Analyst: Derek Kulnis
June 16 2016
New York state is releasing 75 percent of the multiple choice items from its common-core-aligned math and English language arts tests, according to Liana Heitin’s recent Education Week“Curriculum Matters” blog post.
Heitin explains that the state has also released all of the “constructed- response items” which require written responses, and that it is allowing parents access to their students answers on these questions for the first time.
She notes that the state has released these questions earlier than it had in the past so that teachers could review them before the end of the school year. In addition, the state ended the use of time limits on the test and reduced the number of questions as an attempt to settle some of the unrest about the exams.
The recently released Common Core questions are available on the EngageNY website, which is hosted by the Department of Education.
New York has been a particular flash point for the Common Core. Valerie Strauss, writing in The Washington Post, stated that that New York state was responsible for nearly half of the half millionstudents who opted out in 2015, and according to Kate TaylorinThe New York Times, twenty percent of students in New York state opted out of the tests in 2015.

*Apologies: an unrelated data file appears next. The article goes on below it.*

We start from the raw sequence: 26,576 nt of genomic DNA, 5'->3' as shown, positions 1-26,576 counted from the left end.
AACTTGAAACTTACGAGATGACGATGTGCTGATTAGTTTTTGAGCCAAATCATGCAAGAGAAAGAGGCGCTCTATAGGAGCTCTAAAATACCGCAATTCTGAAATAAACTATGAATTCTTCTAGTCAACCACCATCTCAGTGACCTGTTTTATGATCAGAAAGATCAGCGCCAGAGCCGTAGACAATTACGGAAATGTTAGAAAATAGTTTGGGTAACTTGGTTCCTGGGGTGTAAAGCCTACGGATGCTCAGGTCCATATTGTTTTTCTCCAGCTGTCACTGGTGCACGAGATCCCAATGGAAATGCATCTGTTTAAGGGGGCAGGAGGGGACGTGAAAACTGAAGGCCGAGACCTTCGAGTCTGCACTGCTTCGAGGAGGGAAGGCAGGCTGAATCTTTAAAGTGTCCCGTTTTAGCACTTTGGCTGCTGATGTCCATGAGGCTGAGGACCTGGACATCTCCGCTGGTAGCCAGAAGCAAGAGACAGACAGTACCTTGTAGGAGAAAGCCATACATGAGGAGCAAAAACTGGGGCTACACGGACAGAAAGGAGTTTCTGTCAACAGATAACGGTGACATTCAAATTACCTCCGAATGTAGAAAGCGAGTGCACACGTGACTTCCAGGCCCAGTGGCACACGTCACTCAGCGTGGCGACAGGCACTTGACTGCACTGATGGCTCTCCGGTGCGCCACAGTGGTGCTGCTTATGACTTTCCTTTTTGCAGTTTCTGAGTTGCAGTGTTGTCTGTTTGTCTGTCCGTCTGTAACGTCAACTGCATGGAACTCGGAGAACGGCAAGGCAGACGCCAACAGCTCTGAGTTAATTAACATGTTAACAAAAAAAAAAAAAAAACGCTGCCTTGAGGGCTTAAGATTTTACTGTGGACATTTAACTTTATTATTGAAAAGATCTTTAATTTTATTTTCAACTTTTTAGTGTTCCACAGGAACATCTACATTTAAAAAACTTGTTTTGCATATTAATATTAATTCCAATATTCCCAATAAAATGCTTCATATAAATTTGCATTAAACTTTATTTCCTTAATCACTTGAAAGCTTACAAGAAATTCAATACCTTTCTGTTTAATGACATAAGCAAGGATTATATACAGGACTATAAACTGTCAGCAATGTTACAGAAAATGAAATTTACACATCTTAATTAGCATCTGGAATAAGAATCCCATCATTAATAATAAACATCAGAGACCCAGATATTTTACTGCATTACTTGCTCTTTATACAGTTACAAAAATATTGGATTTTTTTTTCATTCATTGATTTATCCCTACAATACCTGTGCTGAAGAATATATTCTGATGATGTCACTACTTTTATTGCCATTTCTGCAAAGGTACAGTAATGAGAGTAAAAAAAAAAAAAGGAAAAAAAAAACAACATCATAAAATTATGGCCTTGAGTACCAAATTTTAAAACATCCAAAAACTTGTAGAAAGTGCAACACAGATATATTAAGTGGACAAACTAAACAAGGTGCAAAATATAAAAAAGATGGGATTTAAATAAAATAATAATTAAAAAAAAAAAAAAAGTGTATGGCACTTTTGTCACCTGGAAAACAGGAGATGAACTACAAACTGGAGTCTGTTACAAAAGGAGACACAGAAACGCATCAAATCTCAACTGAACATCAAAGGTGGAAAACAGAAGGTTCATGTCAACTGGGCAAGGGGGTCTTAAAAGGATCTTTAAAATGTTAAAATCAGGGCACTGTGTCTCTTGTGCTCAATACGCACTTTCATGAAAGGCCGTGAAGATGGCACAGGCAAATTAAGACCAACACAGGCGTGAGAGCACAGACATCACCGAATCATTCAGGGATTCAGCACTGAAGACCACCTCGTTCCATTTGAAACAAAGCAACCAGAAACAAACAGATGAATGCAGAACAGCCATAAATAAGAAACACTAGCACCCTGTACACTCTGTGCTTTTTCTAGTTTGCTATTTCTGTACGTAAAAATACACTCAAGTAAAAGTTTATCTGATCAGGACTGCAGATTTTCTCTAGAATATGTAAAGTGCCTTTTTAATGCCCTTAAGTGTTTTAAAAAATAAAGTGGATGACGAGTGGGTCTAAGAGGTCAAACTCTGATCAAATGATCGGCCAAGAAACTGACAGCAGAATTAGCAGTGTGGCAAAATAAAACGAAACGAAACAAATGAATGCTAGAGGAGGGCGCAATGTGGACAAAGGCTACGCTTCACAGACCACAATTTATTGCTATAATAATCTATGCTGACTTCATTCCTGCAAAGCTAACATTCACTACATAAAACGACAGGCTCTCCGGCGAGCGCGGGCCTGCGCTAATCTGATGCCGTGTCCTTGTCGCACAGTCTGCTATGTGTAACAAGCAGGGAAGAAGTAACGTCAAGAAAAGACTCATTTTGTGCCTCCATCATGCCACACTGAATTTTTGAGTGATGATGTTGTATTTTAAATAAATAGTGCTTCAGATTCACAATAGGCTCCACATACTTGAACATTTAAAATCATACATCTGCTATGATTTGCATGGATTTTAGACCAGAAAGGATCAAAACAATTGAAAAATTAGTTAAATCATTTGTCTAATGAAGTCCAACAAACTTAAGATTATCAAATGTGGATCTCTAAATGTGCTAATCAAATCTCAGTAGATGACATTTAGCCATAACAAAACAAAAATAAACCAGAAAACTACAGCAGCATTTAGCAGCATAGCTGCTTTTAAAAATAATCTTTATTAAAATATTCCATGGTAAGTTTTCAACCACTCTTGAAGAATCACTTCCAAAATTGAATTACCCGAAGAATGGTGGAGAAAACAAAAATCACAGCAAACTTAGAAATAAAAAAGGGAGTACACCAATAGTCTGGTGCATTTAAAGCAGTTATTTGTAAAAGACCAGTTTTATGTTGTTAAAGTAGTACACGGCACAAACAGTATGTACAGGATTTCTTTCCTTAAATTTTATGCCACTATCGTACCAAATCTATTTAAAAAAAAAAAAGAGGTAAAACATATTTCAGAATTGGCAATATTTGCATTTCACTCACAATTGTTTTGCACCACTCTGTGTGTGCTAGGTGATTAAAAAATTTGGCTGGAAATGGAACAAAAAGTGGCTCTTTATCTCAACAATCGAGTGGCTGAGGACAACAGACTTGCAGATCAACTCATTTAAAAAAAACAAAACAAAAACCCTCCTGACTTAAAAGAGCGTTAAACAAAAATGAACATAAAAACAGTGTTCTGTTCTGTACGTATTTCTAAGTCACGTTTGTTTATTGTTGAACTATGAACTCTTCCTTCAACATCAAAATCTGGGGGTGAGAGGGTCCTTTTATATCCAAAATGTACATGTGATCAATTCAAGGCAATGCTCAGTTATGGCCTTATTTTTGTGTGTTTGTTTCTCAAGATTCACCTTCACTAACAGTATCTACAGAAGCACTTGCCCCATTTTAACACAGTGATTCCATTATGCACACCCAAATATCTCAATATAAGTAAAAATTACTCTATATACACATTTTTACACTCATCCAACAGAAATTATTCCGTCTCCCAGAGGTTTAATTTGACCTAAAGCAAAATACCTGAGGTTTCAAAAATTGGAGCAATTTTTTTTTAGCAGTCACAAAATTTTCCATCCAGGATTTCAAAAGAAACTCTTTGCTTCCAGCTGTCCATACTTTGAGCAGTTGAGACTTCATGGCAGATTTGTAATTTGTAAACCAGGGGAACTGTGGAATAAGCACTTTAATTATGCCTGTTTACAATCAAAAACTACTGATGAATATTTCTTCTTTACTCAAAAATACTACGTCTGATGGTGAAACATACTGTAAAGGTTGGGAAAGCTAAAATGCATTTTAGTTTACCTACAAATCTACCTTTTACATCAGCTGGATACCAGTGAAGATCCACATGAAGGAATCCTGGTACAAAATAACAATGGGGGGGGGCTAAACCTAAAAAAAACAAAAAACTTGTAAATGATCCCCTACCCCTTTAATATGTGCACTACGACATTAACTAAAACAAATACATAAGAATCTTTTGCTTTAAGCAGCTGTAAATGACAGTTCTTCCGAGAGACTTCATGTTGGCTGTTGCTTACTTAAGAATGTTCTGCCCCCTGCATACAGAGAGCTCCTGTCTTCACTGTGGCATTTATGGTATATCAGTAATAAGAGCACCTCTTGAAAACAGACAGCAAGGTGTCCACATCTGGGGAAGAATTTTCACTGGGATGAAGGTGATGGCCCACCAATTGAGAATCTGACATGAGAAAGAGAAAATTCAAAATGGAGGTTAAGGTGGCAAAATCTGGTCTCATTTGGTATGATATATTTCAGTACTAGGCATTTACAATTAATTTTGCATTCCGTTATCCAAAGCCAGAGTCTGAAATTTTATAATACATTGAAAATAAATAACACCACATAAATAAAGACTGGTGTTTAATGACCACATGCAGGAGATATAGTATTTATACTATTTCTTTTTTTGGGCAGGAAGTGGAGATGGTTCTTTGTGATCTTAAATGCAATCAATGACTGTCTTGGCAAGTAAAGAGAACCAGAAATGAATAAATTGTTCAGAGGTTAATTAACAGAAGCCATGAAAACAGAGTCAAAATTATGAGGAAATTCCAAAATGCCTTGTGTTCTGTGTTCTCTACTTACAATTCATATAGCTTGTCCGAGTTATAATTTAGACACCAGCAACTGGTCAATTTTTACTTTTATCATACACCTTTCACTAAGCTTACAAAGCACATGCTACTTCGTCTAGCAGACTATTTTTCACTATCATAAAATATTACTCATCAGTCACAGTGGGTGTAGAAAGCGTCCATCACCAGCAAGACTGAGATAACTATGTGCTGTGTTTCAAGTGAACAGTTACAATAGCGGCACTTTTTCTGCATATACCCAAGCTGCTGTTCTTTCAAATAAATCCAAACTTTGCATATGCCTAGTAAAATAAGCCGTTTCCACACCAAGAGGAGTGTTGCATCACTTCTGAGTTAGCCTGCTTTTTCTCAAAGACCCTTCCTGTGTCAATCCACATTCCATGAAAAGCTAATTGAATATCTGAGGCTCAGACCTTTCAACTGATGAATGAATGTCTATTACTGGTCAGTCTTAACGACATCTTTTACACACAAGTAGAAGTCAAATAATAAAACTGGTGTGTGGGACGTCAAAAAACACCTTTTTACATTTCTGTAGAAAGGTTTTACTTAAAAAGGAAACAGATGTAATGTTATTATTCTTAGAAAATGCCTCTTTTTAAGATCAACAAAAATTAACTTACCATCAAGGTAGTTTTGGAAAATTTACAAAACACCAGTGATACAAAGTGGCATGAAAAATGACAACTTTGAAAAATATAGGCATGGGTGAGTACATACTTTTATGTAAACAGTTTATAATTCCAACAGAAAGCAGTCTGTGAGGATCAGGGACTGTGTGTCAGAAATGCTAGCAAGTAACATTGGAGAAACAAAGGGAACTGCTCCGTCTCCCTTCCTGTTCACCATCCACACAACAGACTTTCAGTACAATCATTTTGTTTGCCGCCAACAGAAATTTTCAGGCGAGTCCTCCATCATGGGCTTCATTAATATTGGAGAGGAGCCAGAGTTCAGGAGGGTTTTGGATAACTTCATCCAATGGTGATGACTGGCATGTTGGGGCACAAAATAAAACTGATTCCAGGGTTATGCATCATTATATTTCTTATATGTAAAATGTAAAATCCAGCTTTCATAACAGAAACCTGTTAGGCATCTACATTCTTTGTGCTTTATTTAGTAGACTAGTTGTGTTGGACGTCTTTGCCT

Taylor explains that New York City had a much lower opt out rate than in the rest of the state, and that in New York City only two percent of students declined to sit for the exams.
In other parts of the state the number was much higher. An article by Valerie Strauss in The Washington Post reprinted a blog post from Carol Burris, executive director of the Network for Public education, Burris who noted that “eighty-six percent of test eligible students in the Long Island district of Comsewogue refused the test, and 89 percent of students in Dolgeville in the Mohawk Valley” also opted out of the exam.